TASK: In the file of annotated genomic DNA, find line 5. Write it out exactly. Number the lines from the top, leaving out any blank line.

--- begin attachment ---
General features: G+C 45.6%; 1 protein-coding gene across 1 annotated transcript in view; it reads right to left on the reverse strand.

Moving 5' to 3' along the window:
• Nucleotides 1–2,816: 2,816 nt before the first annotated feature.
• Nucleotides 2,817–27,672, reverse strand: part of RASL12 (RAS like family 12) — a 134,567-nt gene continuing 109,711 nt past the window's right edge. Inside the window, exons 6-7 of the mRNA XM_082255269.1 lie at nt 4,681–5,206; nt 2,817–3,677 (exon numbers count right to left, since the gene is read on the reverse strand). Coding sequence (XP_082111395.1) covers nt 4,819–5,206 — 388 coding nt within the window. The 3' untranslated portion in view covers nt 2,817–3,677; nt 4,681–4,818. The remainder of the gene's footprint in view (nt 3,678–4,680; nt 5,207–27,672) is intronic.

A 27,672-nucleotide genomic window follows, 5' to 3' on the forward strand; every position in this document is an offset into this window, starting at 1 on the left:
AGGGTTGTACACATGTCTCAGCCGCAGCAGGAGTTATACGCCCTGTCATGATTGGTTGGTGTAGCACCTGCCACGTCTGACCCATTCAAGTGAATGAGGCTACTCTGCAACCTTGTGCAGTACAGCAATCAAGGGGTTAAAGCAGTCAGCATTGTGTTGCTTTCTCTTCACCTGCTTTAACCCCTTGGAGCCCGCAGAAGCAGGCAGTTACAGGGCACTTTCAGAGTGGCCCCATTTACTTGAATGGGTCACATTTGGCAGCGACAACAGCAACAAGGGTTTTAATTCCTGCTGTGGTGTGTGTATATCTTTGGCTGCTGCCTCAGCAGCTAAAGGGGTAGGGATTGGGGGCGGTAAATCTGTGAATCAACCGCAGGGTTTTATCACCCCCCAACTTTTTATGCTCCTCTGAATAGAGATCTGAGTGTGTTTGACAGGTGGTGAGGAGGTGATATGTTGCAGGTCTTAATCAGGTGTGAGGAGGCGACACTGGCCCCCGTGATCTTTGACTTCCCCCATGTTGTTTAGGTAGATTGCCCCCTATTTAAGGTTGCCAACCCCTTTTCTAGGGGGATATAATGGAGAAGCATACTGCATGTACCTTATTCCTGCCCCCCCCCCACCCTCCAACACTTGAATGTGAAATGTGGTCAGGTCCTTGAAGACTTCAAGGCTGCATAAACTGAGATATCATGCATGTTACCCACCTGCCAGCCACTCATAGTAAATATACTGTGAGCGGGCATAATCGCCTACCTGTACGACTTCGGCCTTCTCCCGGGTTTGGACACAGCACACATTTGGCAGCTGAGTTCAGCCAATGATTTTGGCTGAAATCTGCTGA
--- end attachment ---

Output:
A 27,672-nucleotide genomic window follows, 5' to 3' on the forward strand; every position in this document is an offset into this window, starting at 1 on the left: